I was surprised to see the stage full of chairs. Soon the Taipei Chinese Orchestra filled the stage, and brought along six cellos, four basses, a harp, and other Western instruments.
They commenced to play a very avant garde piece to break down your preconceptions of Chinese music. You thought Chinese music was supposed to have a melody, a rhythm, some sort of structure? Wrong! They proved that you can play classical Chinese musical instruments without any regard to tune, theme, or harmony. They produced all sorts of unusual sounds for a very long time and finally stopped. The audience, totally mystified, politely clapped.
A group of young Bunung in traditional dress strode onto the stage, took their positions, and the lead singer opened his mouth. Out poured the purity and power of Taiwan’s mountains; many eyes in the audience were full of tears. After the interminable nagging of the orchestral piece, the Bunung brought freshness and relief. They sang their famed eight part harmony, simple in structure but endlessly moving.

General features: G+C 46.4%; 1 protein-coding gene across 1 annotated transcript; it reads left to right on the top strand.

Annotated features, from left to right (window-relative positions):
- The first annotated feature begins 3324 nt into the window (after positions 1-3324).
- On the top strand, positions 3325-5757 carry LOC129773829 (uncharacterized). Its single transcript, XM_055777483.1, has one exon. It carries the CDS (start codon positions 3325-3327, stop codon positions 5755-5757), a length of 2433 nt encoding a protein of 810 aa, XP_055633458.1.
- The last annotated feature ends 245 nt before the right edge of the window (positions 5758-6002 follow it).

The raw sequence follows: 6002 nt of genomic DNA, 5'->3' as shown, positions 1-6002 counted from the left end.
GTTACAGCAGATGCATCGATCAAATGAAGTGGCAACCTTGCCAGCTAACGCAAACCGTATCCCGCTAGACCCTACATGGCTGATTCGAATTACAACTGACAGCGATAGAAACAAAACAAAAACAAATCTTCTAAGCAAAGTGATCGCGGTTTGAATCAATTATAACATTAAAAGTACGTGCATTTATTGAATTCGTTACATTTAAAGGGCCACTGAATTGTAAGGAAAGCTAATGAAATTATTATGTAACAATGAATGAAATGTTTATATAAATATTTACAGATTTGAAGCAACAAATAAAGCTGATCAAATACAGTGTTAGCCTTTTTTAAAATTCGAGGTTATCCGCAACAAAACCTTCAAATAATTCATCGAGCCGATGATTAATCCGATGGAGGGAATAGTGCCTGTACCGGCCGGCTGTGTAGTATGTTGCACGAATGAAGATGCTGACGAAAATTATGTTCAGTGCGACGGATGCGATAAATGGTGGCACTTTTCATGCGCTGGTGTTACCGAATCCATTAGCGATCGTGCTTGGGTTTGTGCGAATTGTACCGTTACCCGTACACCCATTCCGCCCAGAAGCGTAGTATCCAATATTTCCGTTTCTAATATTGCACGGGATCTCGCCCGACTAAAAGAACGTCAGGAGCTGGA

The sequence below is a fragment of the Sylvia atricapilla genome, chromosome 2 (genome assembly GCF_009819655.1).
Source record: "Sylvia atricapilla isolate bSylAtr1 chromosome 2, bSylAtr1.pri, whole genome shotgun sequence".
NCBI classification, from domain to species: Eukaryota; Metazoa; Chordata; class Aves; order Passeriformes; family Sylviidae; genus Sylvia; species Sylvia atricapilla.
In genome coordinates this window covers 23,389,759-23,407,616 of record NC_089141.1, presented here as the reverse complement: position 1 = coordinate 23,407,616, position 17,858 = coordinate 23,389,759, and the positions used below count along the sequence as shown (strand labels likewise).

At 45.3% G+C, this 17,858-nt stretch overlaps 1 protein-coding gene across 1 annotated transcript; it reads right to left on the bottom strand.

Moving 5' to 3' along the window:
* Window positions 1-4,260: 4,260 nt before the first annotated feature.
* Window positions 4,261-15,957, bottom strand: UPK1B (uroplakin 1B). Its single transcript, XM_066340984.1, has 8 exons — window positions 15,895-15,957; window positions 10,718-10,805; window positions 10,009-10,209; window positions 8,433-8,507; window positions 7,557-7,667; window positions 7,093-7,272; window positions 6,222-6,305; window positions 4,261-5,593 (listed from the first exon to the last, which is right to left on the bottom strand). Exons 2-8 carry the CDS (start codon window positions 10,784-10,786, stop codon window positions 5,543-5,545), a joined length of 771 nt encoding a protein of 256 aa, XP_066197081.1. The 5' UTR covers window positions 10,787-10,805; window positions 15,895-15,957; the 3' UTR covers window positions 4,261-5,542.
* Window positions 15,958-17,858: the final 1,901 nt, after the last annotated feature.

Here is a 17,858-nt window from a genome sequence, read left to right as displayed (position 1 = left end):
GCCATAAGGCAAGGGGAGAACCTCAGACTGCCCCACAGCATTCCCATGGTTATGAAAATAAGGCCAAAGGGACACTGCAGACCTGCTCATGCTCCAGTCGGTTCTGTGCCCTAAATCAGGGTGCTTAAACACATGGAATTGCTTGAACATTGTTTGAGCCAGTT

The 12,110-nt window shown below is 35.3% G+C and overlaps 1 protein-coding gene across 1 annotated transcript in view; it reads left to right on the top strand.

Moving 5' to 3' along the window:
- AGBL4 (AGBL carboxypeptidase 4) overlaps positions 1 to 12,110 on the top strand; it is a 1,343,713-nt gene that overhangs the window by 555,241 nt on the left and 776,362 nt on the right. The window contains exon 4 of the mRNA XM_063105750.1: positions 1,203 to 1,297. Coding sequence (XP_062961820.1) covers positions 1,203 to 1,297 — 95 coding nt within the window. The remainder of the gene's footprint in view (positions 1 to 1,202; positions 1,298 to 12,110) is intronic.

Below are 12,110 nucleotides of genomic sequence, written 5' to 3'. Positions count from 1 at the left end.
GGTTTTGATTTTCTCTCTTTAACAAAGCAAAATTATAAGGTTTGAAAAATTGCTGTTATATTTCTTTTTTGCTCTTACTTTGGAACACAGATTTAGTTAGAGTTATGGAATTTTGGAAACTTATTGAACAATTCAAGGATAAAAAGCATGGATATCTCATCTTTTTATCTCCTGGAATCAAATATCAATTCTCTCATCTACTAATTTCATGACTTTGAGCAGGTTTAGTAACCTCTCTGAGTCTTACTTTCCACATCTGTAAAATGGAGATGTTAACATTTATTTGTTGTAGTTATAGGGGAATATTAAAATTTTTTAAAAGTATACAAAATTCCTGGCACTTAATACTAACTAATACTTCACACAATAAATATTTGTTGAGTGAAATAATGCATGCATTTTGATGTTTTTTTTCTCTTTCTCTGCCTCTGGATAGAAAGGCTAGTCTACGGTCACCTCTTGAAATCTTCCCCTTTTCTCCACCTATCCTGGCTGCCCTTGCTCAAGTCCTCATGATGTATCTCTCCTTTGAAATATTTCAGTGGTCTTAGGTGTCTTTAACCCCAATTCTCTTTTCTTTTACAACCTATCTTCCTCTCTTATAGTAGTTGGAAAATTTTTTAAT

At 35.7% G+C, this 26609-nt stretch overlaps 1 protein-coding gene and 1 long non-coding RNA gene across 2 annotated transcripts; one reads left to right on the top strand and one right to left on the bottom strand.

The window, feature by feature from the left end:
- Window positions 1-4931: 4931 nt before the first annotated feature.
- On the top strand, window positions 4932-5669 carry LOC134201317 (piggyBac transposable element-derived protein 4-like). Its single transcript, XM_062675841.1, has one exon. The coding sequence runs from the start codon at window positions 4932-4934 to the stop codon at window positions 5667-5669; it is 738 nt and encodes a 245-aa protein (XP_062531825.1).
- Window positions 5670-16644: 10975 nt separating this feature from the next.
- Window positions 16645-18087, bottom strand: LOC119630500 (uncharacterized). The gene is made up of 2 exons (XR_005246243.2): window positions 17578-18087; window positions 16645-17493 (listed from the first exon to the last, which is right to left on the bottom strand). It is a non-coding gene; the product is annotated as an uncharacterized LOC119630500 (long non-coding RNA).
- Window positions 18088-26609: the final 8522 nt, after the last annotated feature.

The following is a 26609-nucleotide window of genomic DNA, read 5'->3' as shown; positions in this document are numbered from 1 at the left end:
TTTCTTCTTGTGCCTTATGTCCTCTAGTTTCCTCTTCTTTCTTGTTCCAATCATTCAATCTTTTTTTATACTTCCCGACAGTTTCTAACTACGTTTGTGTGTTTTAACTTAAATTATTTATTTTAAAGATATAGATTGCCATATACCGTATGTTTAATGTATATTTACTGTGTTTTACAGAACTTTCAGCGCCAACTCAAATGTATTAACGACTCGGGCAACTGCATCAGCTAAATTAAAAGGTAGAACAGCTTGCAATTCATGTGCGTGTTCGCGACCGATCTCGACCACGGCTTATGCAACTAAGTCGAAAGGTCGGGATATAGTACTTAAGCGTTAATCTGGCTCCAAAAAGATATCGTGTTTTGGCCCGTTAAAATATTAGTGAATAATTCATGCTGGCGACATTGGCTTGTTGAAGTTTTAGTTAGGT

The African drums came into play, in an improvised dialogue with Inka Mbing (Tayal), Sangpuy Katatepan Mavaliw (Pinuyumayan), Sauniaw Tjuveljevelj (Paiwan), and Sawlang (Amis). The drums won.
During the intermission, I looked at the program and was astonished to read that the orchestral piece was an interpretation of Tayal spirit. I heard nothing in it that even remotely reminded me of gaga na Tayal/Tayal spirit. I imagined what would be the reaction of tribal elders to this piece: they would probably find nothing to resonate with. I smiled to think what the reaction of my tribal father, Dali, would be: he’d probably punch someone.